There is a recently published book by Jonah Goldberg entitled “Liberal Fascism” that attempts to define the term, as well as, somewhat provocatively, admonish the political left that the “right wing” has no monopoly on fascism. The book, which is scrupulously researched, describes the economic and political history of fascism, making the case that (1) European fascism was originally a left-wing, socialist, populist movement, and (2) the American counterparts of the European fascists were the progressives.
The hardest thing for most readers to get past – and I’ve read most of the online reviews of this book – is that fascism is typically equated with anti-semitism, militarism, dictatorship, demogaugery, genocide; all those phenomena associated with the extreme right wing.
But as Goldberg patiently explains, over and over, while one variant of fascism may have embodied all of this evil, it doesn’t change the fact that the modern political left has the same intellectual roots as Europe’s fascists who emerged in parallel with American progressives about 100 years ago.
Here is Goldberg’s definition of fascism: “Fascism is a religion of the state. It assumes the organic unity of the body politic and longs for a national leader attuned to the will of the people. It is totalitarian in that it views everything as political and holds that any action by the state is justified to achieve the common good. It takes responsibility for all aspects of life, including our health and well-being, and seeks to impose uniformity of thought and action, whether by force or through regulation and social pressure. Everything, including the economy and religion, must be aligned with its objectives. Any rival identity is part of the ‘problem’ and therefore defined as the enemy. I will argue that contemporary American liberalism embodies all of these aspects of fascism.”
Recently, in my current home town of Sacramento, California, a pioneering philanthropist named Charles Goethe, who founded the local university and donated large tracts of land for parks and schools, has had his name systematically expunged from history. Notwithstanding his social consciousness and generosity, Goethe believed in eugenics. But the well-meaning people who are busily demonizing Goethe today are ignoring the fact that Goethe, who was born in 1875, was a progressive, and virtually all progressives believed in eugenics. And they were the intellectual counterparts of the European fascists.
A few years ago I saw a German language version of the movie Titanic, released in late 1943. Watching the movie, I was struck by how obviously the plot was slanted to demonize wealthy profiteers; the villians were well-heeled capitalists of the whose desire to make a few extra dollars of profit spelled doom for the passengers on the Titanic. This was dissonant to me – weren’t the fascists right wing? Weren’t they the ultimate capitalists? This is a common misconception. The Nazis were socialists – national socialists, but socialists nonetheless. They believed in a partnership of government and industry for the purported benefit of the working man. And their economic model was ominously similar to what is being solidified today in America – as much by unwitting liberals as by errant conservatives. Neither wing has a monopoly on their enabling behaviors to create this “third way” economic model – known variously as corporatism, socialism, or economic fascism.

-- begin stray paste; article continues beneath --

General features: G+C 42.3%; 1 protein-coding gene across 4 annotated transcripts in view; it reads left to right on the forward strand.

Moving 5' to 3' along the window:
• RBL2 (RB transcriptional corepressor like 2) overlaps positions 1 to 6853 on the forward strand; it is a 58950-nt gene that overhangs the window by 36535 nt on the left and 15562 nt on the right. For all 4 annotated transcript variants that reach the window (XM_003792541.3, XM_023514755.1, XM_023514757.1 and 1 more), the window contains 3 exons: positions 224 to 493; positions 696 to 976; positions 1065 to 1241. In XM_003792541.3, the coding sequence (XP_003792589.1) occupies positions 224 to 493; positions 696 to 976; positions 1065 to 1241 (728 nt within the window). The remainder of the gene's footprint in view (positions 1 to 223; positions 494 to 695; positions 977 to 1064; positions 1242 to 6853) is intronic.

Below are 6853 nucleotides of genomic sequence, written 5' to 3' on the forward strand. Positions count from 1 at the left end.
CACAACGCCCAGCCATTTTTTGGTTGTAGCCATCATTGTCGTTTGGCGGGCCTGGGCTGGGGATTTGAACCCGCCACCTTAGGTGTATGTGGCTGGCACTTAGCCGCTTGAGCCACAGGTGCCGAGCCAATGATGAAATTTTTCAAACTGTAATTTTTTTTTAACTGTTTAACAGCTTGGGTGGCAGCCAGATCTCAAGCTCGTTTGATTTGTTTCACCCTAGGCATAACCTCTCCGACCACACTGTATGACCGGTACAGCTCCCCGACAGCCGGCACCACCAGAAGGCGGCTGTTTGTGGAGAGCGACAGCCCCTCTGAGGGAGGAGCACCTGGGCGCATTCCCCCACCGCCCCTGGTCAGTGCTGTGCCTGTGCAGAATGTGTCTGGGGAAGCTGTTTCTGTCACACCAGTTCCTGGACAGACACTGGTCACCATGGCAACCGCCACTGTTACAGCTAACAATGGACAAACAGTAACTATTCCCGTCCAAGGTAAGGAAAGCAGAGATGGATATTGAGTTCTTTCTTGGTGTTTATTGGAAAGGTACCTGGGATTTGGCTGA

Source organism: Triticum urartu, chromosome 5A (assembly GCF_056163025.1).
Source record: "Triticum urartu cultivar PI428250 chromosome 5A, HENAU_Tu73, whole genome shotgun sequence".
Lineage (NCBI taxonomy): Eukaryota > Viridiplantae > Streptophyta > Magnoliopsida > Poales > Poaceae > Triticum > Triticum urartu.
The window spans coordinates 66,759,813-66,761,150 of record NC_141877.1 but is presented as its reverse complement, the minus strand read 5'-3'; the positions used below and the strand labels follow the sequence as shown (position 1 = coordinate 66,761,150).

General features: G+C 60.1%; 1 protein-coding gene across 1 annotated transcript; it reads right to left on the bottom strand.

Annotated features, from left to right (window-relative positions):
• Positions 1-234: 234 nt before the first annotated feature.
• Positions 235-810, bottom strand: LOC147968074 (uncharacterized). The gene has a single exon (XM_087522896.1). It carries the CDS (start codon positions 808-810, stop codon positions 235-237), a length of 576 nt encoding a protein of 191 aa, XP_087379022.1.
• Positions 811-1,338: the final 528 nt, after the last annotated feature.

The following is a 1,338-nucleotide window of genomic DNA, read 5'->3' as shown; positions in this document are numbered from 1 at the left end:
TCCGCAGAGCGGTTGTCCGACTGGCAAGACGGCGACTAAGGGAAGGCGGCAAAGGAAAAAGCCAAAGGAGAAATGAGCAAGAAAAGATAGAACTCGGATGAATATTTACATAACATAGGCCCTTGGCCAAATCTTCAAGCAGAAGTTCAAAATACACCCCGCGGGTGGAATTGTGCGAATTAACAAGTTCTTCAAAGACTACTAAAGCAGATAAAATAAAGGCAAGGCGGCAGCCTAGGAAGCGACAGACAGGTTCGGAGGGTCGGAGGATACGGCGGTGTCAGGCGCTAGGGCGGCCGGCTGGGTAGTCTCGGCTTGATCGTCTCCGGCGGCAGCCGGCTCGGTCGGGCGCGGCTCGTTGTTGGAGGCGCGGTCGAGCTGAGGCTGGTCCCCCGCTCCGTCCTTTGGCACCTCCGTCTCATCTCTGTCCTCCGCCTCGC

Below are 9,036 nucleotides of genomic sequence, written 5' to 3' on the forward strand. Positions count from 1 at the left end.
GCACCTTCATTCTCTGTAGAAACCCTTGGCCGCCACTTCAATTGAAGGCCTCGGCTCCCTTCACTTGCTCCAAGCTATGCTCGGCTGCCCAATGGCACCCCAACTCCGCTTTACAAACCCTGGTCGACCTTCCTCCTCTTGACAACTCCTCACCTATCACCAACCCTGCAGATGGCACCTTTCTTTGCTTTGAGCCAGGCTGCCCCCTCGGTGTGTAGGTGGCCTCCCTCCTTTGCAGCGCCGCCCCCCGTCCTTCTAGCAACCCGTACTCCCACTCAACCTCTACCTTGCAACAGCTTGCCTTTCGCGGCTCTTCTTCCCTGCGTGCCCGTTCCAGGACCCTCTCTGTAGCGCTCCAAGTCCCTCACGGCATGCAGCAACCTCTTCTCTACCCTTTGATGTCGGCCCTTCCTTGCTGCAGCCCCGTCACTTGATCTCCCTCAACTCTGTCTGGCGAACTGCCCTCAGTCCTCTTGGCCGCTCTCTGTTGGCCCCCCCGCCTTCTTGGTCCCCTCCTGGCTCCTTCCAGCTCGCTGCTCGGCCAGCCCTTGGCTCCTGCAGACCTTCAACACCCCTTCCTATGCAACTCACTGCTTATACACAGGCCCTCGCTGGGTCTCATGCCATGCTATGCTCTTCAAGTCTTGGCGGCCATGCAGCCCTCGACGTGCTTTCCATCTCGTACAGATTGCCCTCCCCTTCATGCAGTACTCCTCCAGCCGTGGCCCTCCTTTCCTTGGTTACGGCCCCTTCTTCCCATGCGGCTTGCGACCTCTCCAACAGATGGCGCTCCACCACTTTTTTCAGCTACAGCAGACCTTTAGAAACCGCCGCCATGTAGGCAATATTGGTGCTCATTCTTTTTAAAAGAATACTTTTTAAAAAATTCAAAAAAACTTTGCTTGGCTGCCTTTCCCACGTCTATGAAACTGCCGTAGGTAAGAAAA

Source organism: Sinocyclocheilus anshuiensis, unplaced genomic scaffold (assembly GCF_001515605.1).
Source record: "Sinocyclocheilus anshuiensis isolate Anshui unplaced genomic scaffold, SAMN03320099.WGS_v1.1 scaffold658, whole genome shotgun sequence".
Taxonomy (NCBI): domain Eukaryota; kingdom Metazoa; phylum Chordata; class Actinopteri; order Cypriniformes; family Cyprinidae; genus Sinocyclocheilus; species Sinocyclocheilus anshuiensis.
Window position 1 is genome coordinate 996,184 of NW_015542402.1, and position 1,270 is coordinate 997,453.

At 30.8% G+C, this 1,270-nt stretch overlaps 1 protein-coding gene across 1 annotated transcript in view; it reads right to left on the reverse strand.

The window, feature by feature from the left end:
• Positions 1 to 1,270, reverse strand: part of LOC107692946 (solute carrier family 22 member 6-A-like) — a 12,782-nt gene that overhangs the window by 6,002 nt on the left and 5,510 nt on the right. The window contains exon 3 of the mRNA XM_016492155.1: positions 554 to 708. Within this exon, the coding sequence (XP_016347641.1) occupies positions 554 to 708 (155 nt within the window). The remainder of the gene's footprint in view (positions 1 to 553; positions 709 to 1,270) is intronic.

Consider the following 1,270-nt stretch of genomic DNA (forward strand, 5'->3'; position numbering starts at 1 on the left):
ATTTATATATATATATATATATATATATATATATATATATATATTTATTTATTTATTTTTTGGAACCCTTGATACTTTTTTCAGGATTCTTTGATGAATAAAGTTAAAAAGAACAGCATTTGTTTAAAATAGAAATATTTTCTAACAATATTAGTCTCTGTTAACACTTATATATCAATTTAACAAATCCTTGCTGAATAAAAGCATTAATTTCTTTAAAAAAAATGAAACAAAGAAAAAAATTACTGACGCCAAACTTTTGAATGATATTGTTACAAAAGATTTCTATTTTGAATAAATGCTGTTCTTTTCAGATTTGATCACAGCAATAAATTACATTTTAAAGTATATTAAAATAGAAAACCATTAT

Just as fascism is a widely debated, widely misunderstood term, liberal is also a word that has two meanings. Goldberg describes how the terms “liberal” and “conservative” acquired their modern definitions: “In the past, liberalism had referred to political and economic liberty as understood by enlightenment thinkers like John Locke and Adam Smith. For them, the ultimate desideratum was maximum individual freedom under the benign protection of a minimalist state. The progressives, led by Dewey, subtly changed the meaning of this term, importing the Prussian version of liberalism as the alleviation of material and educational poverty… for progressives liberty no longer meant freedom from tyranny, but freedom from want… classical liberals were now routinely called conservatives, while devotees of social control were called liberals.”
There is far too much to this important book to summarize in a brief column. But the relevance of “Liberal Fascism” to environmentalism bears mention. As Goldberg writes: “The most tangible fascistic ingredient [of environmentalism] is that it is an invaluable ‘crisis mechanism.’ Al Gore constantly insists that global warming is the defining crisis of our time. Skeptics are called traitors, Holocaust deniers, tools of the ‘carbon interests’… the beauty of global warming is that it touches everything we do – what we eat, what we wear, where we go. Our ‘carbon footprint’ is the measure of man.”
We have repeatedly warned that there is no “denial industry,” indeed the measures being advocated to supposedly combat global warming are the biggest gift to the “corporatists” in the history of the world (read “The Alarm Industry”). The powerful vested interests that constitute the “alarm industry” are the ones who, ironically, anyone who truly believes in human rights should be worried about.
It really doesn’t matter if they fall under the ideals of true conservatism, classical liberalism, libertarianism, or even enlighted conventional liberalism – the values of individual freedom, free markets, private property, and limited government are under attack. The “green” fascism of environmental extremists, who are being given cover and credibility by corporatist interests, is the current incarnation of this dangerous ideology that mingles statism and populism in equal and potent measures. Goldberg’s book should be read, with an open mind, by every voter in America.